German fans and the opposition alike called them the ‘Islanders’ after they were introduced as coming from the Philippine Islands. They were short with only one six-footer, Charles Borch, but they made up for their lack in size with speed, ability and shooting.

And of course ‘abilidad’ that allowed them to outmuscle the enemies in rebounds and stealing departments.

The first time basketball was recognized officially as a sport in the Olympic Games in 1936 in Berlin, the Philippines fielded its own power house team composed of mainstays of nine-time Far Easter Games champion quintets.

olympics20200204 - How PH cagers impressed fans and foes in Berlin Olympics
The Philippine basketball team that played in the 1936 Berlin Olympics. (Front row from left) Fortunato Yambao, Amador Obordo, Ambrosio Padilla, Jacinto Cruz and Bibiano Ouano. (Standing) Coach Chito Calvo, Johnny Worrel, Franco Marsquicias, Primitivo Martinez, Charlie Borck and Jesus Marzan. PHOTO FROM EDDIE ALINEA’S FILE

It won four of its five Olympic Games assignments, losing only to eventual champion United States, which swept all teams which crossed its path in the 21-team tournament.

At the end of the day, the Filipinos proved they and the Orientals could also beat their Western counterparts in this young sport supposed to be reserved for tall men.

Waving the Philippine flag proudly on this German soil were Ambrosio Padilla (team captain), who later became senator, Jacinto ‘Jumping Jack’ Ciria Cruz, Primitivo Martinez, Bork Jesus Marzan, Franco Marquicias, Fortunato Yambao, Amador Obordo, Bibiano Ouano and John Worrel.

No one, except, perhaps themselves, and delegation officials gave the Filipinos, coached by Dioniso ‘Chito’ Calvo, a Chinaman’s chance to win in basketball save for Japan and China their favorite whipping boys in the FEG, precursor of the now Asia Games.

Coach Calvo’s Islanders’ performance, thus, came as a shock to the unsuspecting cage powers they met and conquered. What surprised them was the style they played, their speed. For truly the Philippine brand differed in many ways than theirs.

There was more teamwork. The two-handed shot was vogue, especially from long range or from midcourt, rather than the one-hand flip which were already common in the US and Europe in those days.

They were amazed, too, with the Filipinos’ ball handling showmanship, like Bork, who, despite his 6-foot-i inch height, which was considered tall then by Philippine standard, could dribble the leather behind his back. For their rivals, the team slotman was a wizard in dribbling and fans got a big kick whenever he drove from goal-to-goal en route to scoring.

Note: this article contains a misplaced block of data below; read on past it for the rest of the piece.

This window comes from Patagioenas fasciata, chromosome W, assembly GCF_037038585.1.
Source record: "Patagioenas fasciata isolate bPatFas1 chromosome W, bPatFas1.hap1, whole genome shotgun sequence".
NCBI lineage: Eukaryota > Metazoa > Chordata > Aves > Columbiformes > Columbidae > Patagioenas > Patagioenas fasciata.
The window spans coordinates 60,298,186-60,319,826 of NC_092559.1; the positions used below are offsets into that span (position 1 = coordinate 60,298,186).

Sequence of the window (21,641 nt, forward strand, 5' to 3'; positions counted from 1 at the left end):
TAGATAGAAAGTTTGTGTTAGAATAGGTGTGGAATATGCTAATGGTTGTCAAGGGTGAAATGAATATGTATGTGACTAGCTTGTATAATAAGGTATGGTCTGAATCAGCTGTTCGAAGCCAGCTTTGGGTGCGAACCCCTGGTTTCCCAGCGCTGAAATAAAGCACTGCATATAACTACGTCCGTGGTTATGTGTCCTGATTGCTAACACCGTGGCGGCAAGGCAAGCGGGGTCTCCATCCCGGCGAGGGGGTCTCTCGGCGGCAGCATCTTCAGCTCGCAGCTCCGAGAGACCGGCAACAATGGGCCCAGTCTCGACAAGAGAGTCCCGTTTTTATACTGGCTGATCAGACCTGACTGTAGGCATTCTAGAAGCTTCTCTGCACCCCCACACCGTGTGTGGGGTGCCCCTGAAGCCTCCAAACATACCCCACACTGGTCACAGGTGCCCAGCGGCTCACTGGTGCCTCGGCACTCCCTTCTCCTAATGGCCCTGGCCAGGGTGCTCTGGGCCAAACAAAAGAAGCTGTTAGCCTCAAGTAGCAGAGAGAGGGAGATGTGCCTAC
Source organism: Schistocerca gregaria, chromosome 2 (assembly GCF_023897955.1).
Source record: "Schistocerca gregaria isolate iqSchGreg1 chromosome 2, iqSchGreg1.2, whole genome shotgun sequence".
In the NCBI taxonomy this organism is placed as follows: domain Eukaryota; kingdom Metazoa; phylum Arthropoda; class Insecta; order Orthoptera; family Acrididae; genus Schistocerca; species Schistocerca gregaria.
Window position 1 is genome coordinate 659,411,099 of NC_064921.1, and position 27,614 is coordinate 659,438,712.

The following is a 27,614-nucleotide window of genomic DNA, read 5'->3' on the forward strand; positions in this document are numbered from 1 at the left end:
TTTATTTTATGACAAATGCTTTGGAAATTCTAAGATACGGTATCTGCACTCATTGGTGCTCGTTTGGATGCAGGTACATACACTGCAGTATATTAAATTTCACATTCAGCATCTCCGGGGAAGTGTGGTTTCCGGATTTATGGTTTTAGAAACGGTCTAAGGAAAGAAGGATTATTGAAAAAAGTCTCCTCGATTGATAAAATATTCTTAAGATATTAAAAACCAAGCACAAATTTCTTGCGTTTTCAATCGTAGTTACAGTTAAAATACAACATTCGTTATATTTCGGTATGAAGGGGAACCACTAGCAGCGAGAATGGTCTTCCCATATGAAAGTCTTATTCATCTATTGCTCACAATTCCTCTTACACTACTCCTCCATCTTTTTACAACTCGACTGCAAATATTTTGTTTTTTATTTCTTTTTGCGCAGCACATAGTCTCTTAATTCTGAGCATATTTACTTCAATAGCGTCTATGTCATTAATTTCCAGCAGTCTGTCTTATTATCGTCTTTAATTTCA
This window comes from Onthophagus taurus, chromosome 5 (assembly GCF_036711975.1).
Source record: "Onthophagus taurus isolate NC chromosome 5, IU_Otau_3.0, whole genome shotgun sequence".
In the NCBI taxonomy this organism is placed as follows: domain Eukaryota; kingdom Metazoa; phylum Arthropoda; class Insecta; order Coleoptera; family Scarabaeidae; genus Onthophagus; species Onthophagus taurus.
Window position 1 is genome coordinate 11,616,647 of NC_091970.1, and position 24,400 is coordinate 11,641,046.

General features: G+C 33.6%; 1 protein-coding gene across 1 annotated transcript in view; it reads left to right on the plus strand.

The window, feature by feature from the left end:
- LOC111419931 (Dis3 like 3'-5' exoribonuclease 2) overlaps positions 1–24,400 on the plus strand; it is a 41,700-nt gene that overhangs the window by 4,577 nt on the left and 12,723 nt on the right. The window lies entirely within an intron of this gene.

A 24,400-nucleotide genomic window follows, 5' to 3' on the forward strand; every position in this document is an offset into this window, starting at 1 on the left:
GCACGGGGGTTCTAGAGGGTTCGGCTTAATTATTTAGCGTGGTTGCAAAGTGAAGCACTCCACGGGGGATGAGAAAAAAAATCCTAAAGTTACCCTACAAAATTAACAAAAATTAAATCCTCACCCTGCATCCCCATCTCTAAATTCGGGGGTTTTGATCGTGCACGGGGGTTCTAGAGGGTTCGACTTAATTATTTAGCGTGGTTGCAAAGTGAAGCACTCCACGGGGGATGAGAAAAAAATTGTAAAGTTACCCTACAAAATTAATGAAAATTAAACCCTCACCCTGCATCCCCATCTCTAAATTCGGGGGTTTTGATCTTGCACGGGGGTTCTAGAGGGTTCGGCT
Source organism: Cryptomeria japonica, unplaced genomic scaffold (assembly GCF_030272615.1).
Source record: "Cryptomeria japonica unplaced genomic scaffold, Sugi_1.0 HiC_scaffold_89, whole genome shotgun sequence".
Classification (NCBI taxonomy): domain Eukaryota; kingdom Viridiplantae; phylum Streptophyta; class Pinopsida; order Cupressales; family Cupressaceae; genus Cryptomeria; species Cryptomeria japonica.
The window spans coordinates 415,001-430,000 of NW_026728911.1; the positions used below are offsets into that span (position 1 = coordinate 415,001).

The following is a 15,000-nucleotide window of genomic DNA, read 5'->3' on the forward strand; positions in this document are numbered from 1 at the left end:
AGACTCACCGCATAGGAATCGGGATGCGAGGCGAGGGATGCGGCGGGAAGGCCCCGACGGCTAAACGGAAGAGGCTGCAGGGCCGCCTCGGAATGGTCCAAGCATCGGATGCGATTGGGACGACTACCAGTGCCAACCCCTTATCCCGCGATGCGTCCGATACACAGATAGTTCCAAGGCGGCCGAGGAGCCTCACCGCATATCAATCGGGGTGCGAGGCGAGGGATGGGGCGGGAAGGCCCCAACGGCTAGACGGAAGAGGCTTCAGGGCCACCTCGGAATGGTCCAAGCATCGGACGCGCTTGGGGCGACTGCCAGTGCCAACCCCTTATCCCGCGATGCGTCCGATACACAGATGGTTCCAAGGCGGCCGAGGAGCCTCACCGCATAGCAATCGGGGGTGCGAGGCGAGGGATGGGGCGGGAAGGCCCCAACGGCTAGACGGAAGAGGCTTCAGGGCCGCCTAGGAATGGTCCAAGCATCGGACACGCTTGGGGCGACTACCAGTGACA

The composition of the team to Berlin came from the University of the Philippines, University of Santo Tomas and National University—the Big 3 in the local basketball scene in the 1930s.

Incidentally, basketball was made a official event of the Olympics through the efforts of coach Forest Allen, coach emeritus of the University of Kansas, who, on October 19, 1933, was able to get the vote of the Berlin Olympic Organizing Committee for the introduction of the sport inside the “Iron Curtain.”

It came as a signal honor, therefore for the Philippines to join 20 other nations in the historic event and for the Filipino cagers to have played and acquitted themselves admirably.

Next to Borck’s 6-1 frame came Marquicias, 5-11 ½; Marzan 5-10 ¾. Jumping Jack was the smallest at 5-7, a foot shorter than 6-11 American Joe Fortenberry.

As in the 1924 Olympics, the 1928 and 1932 editions of the quadrennial conclave, members of the national delegation, including Padilla’s cage team, were confined in a boat that took 30 days to reach Berlin from Manila. To keep in shape, athletes had to do pushups and calisthenics, which, of course, weren’t sufficient to bring them back razor-sharp.

When not doing the daily limbering exercises during the ocean trip, they were kept by Padilla mentally busy, teaching them a little of the German language. It was, indeed, an exhilarating experience for the boys, who later, to the surprise of their hosts, were able to put across their message even in smattering fashion.

The Filipino cagers gained the admiration of the German fans with their gentlemanly conduct off and on the court. Once in a bus trip of the city, two elderly women boarded. Unlike in Manila, it wasn’t customary for the German males to give their seats, to women passengers.

To the surprise of all the passengers, the Filipino players, who were all occupying the middle seats of the coach, stood up as one and offered their seats to the elderly women. The two ladies were red in embarrassment and with gratitude as well as the unprecedented gesture of courtesy never before seen in the capital of a communist country.

Marquicias in one of conversations with this writer when he was still the chief security officer of the Rizal Memorial Sports Complex in the 70s, the Filipinos did the same thing whether in buses or in subway trains whenever they went on tour.

“Our behavior,” the old man Marquicias related, became the talk of the town to the extent that German newspapers came out with editorials praising out courteousness and kindness.

The Filipino basketeers favorite hangout during their 16-day stay in Berlin was the Unter Lindder Strasse, where the dividing wall between East and West Germany was built. When the place was teemed with teenagers, it was a sign that the Filipino players were in the place.

For thousands of German sports fans fell in love with the Filipinos. Every morning, Filipino players were in the area signing autographs for their German fans.

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